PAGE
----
Climate Resiliency Strategy

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The City is developing a Climate Resiliency Strategy to assess how Ottawa is vulnerable to climate change and identify strategies to mitigate the greatest climate risks.

Climate change will impact us all in our daily lives. Heatwaves will increase heat related illnesses, shifting freeze-thaw cycles will cause more damage to roads and more intense rainfall will increase the risk of flooding. To develop a strategy that meets the needs of everyone in Ottawa we need your input on:

  • How climate change is affecting you and your community
  • The future impacts of climate change you are most concerned about
  • How we can best prepare Ottawa to be resilient to the impacts
  • What you are doing to adapt to current and future climate change

We will be using this page to keep you up to date on the development of the strategy and provide opportunities for you to provide feedback.

Taking action on climate change requires reducing greenhouse gas emissions while also ensuring Ottawa is prepared for the impacts of a changing climate. Energy Evolution is the City’s strategy to reach zero greenhouse gas emissions by 2050. This project focuses on getting Ottawa ready for a changing climate. Learn more about Energy Evolution and what you can do to reduce your greenhouse gas emissions.


What will Ottawa’s climate look like in the future?

Overall Ottawa will become much warmer over the coming decades, with more intense rainfall and likely more extreme weather events. Find out more about how we expect the following to change:


Have your say

We want to hear from you. Complete the relevant survey to let us know what climate impacts you are most concerned about, how climate change is affecting you and how we can help you prepare for the future. The surveys close on July 31.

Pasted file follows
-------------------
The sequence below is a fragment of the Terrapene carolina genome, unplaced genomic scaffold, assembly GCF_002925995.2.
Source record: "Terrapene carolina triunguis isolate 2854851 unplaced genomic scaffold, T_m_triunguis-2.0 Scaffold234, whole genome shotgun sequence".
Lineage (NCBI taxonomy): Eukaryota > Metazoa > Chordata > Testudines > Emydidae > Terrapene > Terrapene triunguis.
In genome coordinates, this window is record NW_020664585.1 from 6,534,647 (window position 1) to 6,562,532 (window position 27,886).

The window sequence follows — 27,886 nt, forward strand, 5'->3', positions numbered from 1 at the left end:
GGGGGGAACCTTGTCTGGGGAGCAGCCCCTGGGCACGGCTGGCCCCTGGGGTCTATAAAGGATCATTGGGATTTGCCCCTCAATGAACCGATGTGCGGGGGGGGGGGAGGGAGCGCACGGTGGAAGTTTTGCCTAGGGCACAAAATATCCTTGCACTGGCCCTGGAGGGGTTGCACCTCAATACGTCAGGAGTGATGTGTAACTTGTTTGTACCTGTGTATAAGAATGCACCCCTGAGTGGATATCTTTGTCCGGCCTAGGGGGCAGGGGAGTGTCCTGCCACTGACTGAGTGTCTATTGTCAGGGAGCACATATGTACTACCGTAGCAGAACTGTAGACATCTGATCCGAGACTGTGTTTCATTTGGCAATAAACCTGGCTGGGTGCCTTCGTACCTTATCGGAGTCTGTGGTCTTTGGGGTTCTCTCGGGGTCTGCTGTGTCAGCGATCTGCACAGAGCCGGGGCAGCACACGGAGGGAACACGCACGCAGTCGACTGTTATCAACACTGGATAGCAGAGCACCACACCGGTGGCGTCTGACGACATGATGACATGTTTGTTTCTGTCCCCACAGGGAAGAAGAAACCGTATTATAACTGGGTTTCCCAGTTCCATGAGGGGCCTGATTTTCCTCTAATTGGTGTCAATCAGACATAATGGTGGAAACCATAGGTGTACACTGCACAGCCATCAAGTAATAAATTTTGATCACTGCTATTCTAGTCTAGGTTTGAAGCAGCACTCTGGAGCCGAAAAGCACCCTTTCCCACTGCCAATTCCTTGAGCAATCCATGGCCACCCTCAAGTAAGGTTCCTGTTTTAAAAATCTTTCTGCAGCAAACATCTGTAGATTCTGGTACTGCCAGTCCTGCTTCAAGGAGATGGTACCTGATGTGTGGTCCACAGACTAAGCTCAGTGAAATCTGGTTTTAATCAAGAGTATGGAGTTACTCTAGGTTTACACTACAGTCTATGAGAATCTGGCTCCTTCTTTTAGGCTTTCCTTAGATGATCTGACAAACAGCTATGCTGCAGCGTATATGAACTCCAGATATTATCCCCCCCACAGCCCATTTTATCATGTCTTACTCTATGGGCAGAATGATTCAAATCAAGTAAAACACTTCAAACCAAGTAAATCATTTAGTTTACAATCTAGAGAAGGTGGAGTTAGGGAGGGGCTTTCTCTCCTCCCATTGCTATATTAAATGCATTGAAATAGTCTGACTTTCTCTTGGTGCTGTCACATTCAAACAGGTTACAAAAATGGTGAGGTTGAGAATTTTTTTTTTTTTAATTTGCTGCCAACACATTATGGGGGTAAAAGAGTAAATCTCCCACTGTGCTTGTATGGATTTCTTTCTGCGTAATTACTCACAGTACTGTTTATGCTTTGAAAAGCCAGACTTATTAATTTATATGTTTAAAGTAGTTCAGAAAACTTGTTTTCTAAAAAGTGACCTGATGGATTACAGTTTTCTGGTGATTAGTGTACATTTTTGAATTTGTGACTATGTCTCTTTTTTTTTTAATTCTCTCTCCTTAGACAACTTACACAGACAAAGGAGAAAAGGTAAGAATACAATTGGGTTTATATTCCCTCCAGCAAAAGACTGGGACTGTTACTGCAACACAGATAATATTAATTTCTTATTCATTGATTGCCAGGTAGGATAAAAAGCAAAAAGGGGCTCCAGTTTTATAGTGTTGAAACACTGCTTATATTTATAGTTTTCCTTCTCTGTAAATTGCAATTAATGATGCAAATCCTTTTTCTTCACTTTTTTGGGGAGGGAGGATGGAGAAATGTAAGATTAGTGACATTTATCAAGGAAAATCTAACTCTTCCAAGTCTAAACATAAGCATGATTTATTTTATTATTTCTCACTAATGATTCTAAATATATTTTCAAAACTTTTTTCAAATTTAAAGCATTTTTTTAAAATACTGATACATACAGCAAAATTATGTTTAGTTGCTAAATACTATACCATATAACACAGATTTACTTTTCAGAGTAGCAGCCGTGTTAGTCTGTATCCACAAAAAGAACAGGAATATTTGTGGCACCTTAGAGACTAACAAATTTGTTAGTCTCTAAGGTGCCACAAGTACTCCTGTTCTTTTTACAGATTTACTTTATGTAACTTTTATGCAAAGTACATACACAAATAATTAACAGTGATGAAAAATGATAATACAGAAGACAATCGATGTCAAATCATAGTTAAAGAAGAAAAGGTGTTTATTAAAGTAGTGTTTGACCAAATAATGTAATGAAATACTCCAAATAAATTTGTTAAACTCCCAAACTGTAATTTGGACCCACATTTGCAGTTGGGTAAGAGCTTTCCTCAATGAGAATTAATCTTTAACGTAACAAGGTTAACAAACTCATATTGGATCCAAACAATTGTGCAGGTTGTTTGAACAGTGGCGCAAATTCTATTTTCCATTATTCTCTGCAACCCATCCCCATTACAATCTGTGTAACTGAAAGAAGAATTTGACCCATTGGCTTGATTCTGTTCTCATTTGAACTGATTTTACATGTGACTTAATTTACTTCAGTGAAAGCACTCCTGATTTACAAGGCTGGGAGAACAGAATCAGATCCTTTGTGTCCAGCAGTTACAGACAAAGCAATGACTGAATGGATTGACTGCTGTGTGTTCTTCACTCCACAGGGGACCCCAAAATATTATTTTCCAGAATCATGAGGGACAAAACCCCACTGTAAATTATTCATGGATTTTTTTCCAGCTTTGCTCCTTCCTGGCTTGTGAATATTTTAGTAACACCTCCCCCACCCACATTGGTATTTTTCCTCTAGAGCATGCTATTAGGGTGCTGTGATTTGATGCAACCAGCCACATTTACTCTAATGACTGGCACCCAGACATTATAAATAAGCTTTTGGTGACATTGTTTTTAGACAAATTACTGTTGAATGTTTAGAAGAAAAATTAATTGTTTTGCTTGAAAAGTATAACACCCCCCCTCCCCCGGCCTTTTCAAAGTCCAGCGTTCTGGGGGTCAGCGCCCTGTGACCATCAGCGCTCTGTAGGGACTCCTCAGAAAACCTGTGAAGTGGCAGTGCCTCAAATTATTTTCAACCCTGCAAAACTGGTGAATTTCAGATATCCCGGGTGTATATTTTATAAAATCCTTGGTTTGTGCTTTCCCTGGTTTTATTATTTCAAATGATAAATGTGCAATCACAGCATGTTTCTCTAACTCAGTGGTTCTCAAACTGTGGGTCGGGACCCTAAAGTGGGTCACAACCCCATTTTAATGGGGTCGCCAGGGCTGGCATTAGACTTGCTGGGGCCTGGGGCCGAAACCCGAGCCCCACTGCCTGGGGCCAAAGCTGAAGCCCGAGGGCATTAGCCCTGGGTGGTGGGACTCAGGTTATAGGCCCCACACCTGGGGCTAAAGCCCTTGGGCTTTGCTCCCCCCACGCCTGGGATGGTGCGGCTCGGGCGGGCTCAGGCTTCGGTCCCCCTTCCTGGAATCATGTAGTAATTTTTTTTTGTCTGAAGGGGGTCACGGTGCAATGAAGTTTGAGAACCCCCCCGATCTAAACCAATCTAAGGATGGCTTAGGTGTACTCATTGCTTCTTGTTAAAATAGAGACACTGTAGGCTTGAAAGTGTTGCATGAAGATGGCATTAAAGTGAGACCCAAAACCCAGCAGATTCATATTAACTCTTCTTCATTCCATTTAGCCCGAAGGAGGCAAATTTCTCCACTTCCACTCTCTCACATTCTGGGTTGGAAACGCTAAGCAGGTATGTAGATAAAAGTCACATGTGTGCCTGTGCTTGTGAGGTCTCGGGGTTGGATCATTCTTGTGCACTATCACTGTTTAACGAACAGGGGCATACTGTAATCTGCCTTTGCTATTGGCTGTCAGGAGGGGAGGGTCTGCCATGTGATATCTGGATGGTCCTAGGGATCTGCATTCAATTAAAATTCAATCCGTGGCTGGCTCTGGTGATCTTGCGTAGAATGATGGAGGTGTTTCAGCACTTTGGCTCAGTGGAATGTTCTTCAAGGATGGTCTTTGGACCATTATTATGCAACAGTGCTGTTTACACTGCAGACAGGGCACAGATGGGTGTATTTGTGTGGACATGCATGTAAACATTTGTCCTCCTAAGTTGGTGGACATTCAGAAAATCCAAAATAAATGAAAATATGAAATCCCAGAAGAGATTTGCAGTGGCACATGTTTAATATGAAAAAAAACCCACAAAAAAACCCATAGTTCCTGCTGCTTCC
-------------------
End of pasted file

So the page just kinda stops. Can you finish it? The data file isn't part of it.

We will be updating this page with new engagement opportunities throughout the year. Please check back regularly and subscribe to the climate change e-newsletter to receive updates.

The City is developing a Climate Resiliency Strategy to assess how Ottawa is vulnerable to climate change and identify strategies to mitigate the greatest climate risks.

Climate change will impact us all in our daily lives. Heatwaves will increase heat related illnesses, shifting freeze-thaw cycles will cause more damage to roads and more intense rainfall will increase the risk of flooding. To develop a strategy that meets the needs of everyone in Ottawa we need your input on:

  • How climate change is affecting you and your community
  • The future impacts of climate change you are most concerned about
  • How we can best prepare Ottawa to be resilient to the impacts
  • What you are doing to adapt to current and future climate change

We will be using this page to keep you up to date on the development of the strategy and provide opportunities for you to provide feedback.

Taking action on climate change requires reducing greenhouse gas emissions while also ensuring Ottawa is prepared for the impacts of a changing climate. Energy Evolution is the City’s strategy to reach zero greenhouse gas emissions by 2050. This project focuses on getting Ottawa ready for a changing climate. Learn more about Energy Evolution and what you can do to reduce your greenhouse gas emissions.


What will Ottawa’s climate look like in the future?

Overall Ottawa will become much warmer over the coming decades, with more intense rainfall and likely more extreme weather events. Find out more about how we expect the following to change:


Have your say

We want to hear from you. Complete the relevant survey to let us know what climate impacts you are most concerned about, how climate change is affecting you and how we can help you prepare for the future. The surveys close on July 31.


We will be updating this page with new engagement opportunities throughout the year. Please check back regularly and subscribe to the climate change e-newsletter to receive updates.